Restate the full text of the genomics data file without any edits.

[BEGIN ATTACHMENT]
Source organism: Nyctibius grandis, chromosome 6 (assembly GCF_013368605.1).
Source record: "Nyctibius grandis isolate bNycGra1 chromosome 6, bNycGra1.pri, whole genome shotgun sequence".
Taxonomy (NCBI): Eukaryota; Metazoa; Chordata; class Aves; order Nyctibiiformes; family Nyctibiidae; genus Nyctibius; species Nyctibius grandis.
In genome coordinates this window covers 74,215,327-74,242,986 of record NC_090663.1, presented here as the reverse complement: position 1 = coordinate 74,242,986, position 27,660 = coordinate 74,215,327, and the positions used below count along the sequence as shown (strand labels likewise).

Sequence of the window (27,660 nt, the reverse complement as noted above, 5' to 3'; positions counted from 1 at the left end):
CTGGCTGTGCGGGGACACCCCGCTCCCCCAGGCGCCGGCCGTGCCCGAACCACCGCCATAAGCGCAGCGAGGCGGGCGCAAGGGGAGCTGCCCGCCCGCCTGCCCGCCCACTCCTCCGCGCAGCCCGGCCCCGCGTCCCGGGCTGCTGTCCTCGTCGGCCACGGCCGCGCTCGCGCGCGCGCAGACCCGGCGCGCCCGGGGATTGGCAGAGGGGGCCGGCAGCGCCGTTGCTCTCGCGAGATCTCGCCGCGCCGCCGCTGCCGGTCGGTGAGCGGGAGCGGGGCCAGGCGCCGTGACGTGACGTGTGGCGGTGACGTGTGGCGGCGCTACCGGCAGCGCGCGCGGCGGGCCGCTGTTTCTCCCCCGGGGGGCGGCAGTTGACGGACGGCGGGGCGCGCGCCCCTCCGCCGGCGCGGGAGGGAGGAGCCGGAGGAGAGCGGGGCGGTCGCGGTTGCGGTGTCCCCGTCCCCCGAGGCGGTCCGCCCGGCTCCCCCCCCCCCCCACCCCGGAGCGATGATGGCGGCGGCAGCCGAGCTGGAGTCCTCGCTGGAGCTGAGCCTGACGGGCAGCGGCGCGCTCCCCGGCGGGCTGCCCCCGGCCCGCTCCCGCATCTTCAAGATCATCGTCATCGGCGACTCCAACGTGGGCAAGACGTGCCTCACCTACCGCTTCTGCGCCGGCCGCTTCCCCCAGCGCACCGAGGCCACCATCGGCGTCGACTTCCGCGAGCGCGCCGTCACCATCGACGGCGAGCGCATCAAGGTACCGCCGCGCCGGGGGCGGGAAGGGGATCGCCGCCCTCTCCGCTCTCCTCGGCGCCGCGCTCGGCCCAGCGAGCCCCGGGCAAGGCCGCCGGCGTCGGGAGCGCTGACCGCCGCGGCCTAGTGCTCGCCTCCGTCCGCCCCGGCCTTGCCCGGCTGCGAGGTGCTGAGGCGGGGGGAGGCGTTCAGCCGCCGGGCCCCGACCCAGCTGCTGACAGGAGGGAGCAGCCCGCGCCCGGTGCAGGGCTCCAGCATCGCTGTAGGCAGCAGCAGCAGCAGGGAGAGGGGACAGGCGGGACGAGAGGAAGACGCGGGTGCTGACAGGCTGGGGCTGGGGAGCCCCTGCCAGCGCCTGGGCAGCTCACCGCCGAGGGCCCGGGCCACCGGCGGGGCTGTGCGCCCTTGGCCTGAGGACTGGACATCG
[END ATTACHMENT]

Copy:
Source organism: Nyctibius grandis, chromosome 6 (assembly GCF_013368605.1).
Source record: "Nyctibius grandis isolate bNycGra1 chromosome 6, bNycGra1.pri, whole genome shotgun sequence".
Taxonomy (NCBI): Eukaryota; Metazoa; Chordata; class Aves; order Nyctibiiformes; family Nyctibiidae; genus Nyctibius; species Nyctibius grandis.
In genome coordinates this window covers 74,215,327-74,242,986 of record NC_090663.1, presented here as the reverse complement: position 1 = coordinate 74,242,986, position 27,660 = coordinate 74,215,327, and the positions used below count along the sequence as shown (strand labels likewise).

Sequence of the window (27,660 nt, the reverse complement as noted above, 5' to 3'; positions counted from 1 at the left end):
CTGGCTGTGCGGGGACACCCCGCTCCCCCAGGCGCCGGCCGTGCCCGAACCACCGCCATAAGCGCAGCGAGGCGGGCGCAAGGGGAGCTGCCCGCCCGCCTGCCCGCCCACTCCTCCGCGCAGCCCGGCCCCGCGTCCCGGGCTGCTGTCCTCGTCGGCCACGGCCGCGCTCGCGCGCGCGCAGACCCGGCGCGCCCGGGGATTGGCAGAGGGGGCCGGCAGCGCCGTTGCTCTCGCGAGATCTCGCCGCGCCGCCGCTGCCGGTCGGTGAGCGGGAGCGGGGCCAGGCGCCGTGACGTGACGTGTGGCGGTGACGTGTGGCGGCGCTACCGGCAGCGCGCGCGGCGGGCCGCTGTTTCTCCCCCGGGGGGCGGCAGTTGACGGACGGCGGGGCGCGCGCCCCTCCGCCGGCGCGGGAGGGAGGAGCCGGAGGAGAGCGGGGCGGTCGCGGTTGCGGTGTCCCCGTCCCCCGAGGCGGTCCGCCCGGCTCCCCCCCCCCCCCACCCCGGAGCGATGATGGCGGCGGCAGCCGAGCTGGAGTCCTCGCTGGAGCTGAGCCTGACGGGCAGCGGCGCGCTCCCCGGCGGGCTGCCCCCGGCCCGCTCCCGCATCTTCAAGATCATCGTCATCGGCGACTCCAACGTGGGCAAGACGTGCCTCACCTACCGCTTCTGCGCCGGCCGCTTCCCCCAGCGCACCGAGGCCACCATCGGCGTCGACTTCCGCGAGCGCGCCGTCACCATCGACGGCGAGCGCATCAAGGTACCGCCGCGCCGGGGGCGGGAAGGGGATCGCCGCCCTCTCCGCTCTCCTCGGCGCCGCGCTCGGCCCAGCGAGCCCCGGGCAAGGCCGCCGGCGTCGGGAGCGCTGACCGCCGCGGCCTAGTGCTCGCCTCCGTCCGCCCCGGCCTTGCCCGGCTGCGAGGTGCTGAGGCGGGGGGAGGCGTTCAGCCGCCGGGCCCCGACCCAGCTGCTGACAGGAGGGAGCAGCCCGCGCCCGGTGCAGGGCTCCAGCATCGCTGTAGGCAGCAGCAGCAGCAGGGAGAGGGGACAGGCGGGACGAGAGGAAGACGCGGGTGCTGACAGGCTGGGGCTGGGGAGCCCCTGCCAGCGCCTGGGCAGCTCACCGCCGAGGGCCCGGGCCACCGGCGGGGCTGTGCGCCCTTGGCCTGAGGACTGGACATCG